New Music: April 2017

  1. Sylvan Esso What Now

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The pop duo Sylvan Esso has produced the best tunes you’d likely hear at a Starbucks over the last few years, and the group’s new project incorporates more samples and drums, but keeps the songs tight and catchy.

Standout Track: “Radio”

2. Bishop Briggs S/T

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Airy folk vocals placed atop simple electronic backing tracks. This project is very much like Marian Hill, or even some Sylvan Esso work, but the lead vocals  here are much more powerful and soulful.

Standout Track: “Wild Horses”

3. Kendrick Lamar DAMN.

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This is the worst Kendrick Lamar album, sure, but the worst of the best, in this case, is still worthy of some praise. The through-line on this project comes much less intelligible than Lamar’s last two full-length projects, both in its narrative and its sonic palate. Tracks like “DNA” and “HUMBLE” are unavoidable bangers, the best of the year, and the lengthy and contemplative “FEAR” is something more akin to what I loved in Lamar’s previous work…but then there’s “GOD” and “LOVE” : terrible tracks for any artist.

Standout Track: “DNA”

4. Father John Misty Pure Comedy

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A continuation of the approach to I Love You, Honeybear, Father John Misty creates lush songs tackling the aches and pains of living as a critic of/participant in western pop culture. Some of the instrumental choices have changed, but the melodies here could’ve winded up on either album. The humor is thick and black and paired with 70’s pop…it’s a formula that’ll work until Father John Misty himself becomes the next Taylor Swift.

Standout Track: “Total Entertainment Forever”

Other Solid Releases: The New Pornographers, Whiteout Conditions ; Future Islands, The Far Field ; Feist, Pleasure

 

 

2016: Favorite Tracks and Albums

Favorite Tracks (Outside of my Favorite Albums)

15. Joyce Manor “Fake I.D.” – Most awkward exchange at a party.

14. Danny Brown “Really Doe” ft. Kendrick Lamar, Ab-Sou, Earl Sweatshirt – Danny Brown’s experimental album had this more traditional, bangin’ posse cut right in the middle.

13. Brvndon P “Coolin” ft. Beleaf – 2o16’s best pitch corrected hype man lines.

12. ANOHNI “4 Degrees” – Coolest vocal tones

11. Ariana Grande “Let Me Love You” ft. Lil Wayne – Sexiest song of the year

10. Mutual Benefit “Not For Nothing” – From the saddest album of the year.

9. Gallant “Bone + Tissue” – best use of falsetto.

8. Joey Purp “Girls @” ft. Chance the Rapper – best instrumental

7. Kanye West “Ultralight Beam” ft. Chance the Rapper – best Chance verse.

6. Run the Jewels “Legend Has It” – the most RTJiest song to date.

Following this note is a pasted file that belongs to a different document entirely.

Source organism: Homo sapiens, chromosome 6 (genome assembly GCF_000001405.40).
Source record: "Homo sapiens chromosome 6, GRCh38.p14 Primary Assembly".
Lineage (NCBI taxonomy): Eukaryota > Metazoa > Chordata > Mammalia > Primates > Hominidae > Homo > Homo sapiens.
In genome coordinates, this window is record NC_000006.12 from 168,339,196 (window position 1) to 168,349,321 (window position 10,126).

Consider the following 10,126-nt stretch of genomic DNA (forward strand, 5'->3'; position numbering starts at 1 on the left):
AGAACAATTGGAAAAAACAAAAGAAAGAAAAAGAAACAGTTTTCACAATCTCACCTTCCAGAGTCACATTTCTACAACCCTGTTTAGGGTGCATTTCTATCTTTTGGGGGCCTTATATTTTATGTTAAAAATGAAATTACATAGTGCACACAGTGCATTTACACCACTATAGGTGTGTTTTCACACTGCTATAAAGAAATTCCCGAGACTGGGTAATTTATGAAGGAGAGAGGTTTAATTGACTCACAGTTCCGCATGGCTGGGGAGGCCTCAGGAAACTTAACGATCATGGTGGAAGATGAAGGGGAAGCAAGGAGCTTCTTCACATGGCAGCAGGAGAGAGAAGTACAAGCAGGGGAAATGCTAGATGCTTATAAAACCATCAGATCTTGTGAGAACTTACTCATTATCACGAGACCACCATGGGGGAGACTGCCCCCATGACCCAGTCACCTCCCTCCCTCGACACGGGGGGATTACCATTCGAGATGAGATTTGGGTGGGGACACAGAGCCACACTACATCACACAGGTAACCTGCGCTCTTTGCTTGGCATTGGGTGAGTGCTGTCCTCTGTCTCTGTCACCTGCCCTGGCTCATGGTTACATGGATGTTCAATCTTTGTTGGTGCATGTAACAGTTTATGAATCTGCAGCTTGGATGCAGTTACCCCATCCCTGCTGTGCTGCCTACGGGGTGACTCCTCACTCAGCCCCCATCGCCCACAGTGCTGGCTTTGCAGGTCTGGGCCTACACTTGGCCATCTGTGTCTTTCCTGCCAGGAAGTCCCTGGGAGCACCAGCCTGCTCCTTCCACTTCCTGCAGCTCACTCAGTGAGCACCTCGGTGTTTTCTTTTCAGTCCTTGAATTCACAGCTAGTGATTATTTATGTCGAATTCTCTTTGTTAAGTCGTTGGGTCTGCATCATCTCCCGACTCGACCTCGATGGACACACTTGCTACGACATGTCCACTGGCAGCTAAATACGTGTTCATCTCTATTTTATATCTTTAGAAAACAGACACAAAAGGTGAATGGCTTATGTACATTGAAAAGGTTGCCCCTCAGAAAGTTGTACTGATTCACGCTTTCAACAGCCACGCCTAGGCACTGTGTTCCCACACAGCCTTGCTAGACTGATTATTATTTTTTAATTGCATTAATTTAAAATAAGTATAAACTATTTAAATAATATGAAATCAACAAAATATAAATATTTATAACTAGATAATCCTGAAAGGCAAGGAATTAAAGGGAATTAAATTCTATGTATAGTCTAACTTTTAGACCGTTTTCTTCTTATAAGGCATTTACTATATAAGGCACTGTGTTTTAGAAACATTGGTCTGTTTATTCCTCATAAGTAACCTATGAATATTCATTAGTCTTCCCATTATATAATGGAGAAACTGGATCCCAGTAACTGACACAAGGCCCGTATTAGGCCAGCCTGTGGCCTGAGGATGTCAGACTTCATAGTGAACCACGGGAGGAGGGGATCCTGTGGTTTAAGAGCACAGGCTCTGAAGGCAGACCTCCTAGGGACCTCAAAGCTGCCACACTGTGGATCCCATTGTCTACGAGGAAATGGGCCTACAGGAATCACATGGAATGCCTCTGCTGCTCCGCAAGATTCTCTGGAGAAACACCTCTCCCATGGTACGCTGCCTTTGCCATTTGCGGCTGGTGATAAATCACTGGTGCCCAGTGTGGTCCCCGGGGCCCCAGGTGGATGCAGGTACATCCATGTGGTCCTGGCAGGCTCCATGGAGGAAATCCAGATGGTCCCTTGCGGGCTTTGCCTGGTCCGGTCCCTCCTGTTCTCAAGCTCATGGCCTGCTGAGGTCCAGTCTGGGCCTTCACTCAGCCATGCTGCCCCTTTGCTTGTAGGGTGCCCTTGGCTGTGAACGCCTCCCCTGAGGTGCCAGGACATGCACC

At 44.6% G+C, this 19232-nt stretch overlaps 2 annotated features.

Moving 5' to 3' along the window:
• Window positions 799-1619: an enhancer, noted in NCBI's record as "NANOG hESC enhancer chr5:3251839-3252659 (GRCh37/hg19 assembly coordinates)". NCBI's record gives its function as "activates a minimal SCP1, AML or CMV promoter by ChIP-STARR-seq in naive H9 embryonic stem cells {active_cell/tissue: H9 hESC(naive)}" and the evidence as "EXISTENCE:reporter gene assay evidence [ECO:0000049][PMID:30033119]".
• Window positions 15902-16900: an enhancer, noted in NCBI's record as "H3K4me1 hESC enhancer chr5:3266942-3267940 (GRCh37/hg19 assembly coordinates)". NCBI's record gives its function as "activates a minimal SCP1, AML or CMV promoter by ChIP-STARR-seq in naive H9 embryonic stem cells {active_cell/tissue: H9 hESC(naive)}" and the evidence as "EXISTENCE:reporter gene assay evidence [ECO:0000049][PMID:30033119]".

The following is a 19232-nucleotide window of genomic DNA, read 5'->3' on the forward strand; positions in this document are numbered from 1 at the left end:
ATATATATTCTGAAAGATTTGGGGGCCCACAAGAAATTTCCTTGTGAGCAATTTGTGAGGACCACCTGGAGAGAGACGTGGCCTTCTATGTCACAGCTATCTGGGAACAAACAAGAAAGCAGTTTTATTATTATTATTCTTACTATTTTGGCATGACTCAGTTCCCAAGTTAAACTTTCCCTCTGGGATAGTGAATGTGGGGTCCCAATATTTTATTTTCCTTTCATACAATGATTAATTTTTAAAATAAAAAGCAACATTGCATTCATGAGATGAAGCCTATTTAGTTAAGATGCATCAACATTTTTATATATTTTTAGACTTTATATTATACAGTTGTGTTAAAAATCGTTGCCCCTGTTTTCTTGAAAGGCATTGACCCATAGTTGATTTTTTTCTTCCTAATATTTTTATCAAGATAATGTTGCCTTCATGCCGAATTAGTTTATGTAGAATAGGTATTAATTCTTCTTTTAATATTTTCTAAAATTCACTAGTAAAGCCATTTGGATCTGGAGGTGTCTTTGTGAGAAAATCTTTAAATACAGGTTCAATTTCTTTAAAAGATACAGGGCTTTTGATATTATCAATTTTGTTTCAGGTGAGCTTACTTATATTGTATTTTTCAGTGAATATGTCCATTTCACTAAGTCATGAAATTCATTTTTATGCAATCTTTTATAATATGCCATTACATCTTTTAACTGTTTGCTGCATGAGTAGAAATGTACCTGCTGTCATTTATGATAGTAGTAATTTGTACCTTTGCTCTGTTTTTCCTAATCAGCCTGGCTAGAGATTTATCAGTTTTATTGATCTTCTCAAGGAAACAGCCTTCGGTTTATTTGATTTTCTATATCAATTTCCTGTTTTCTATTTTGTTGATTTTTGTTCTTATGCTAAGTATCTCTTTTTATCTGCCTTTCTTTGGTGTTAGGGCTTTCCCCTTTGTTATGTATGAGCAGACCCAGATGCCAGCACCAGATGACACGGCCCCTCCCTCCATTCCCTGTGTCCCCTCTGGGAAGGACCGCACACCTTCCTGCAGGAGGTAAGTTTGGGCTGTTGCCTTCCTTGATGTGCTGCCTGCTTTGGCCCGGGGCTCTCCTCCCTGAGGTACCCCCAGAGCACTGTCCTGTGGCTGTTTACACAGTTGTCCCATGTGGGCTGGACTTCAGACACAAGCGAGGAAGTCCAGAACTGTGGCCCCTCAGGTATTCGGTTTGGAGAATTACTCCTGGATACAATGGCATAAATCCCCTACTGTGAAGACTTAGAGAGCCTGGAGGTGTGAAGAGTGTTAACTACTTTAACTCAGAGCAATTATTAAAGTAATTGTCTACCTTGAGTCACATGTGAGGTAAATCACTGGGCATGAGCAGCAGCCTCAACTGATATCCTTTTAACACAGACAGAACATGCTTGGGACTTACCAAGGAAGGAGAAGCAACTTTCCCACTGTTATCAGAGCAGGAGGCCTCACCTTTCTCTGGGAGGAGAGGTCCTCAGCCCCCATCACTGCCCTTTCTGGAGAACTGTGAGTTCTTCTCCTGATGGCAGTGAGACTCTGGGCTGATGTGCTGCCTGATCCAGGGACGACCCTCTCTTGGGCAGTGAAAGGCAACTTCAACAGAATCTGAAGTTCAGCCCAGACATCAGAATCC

5. Baauer “Day Ones” ft. Novelist, Leikeli47 – best song to crank to 11.

4. Lizzo “Good As Hell” – best feel good song

3. Into It. Over It. “Adult Contempt” – best percussion part

2. Jack Garrett “Worry” – best PBR&B tune

  1. Dawes “When The Tequila Runs Out” – best lyricist of 2016.

Favorite Albums of 2016

10. Jeff Rosenstock WORRY.

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While this album is nowhere as nuanced as Rosenstock’s previous record We Coo?, WORRY. has all the trappings of a great pop punk record – 1/8 note bar chords blasted through tube amps, a substantial helping of crowd “woahs”, and the blistering shouts from the front man himself.

Standout Tracks: “Festival Song” “Wave Goodnight to Me” “Blast Damage Days”

9. Swet Shop Boys Cashmere

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Heems’ project always capture my attention; whether its the Das Racist mixtapes or his solo projects, his use of humor and ad-lib skills make for an enjoyable listen. Here, the content becomes more politically-themed as he tag teams with Riz Ahmed, a Londoner of middle eastern heritage. The instrumentals sample sounds and artists of southern Asia (similar to Heem’s debut album Eat Pray Thug) thanks to the brilliant work of Redhino. Unlike the mixtapes, this project has no slack or throwaway moments; it’s all solid and important rhetoric communicated through club rap tracks.

Standout Tracks: “T5” “Aaja” “Zayn Malik

8. Modern Baseball Holy Ghost

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The emo rock world has been catching a new wave of energy: 2016 saw great music from Into It. Over It., Joyce Manor, Useless ID, Real Friends, and TTNG. The project that floats to the top of that powerful list is Modern Baseball’s newest LP Holy Ghost. It’s simplicity works in its favor as the heart-on-sleeve lyrics take a front seat.

Standout Tracks: “Note to Self” “Wedding Singer” “What If..”

7. Regina Spektor Remember Us To Life

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Regina Specktor’s newest album is a very theatrical project: each song is an independent vignette telling specific stories, some with fleshed out characters. Many musical moments are musical theater tropes, or that of a film score, and inform the lyrics and mood much more than the poppier piano projects Specktor has released previously in her career.

Standout Tracks: “Grand Hotel“”Small Bill$” “The Light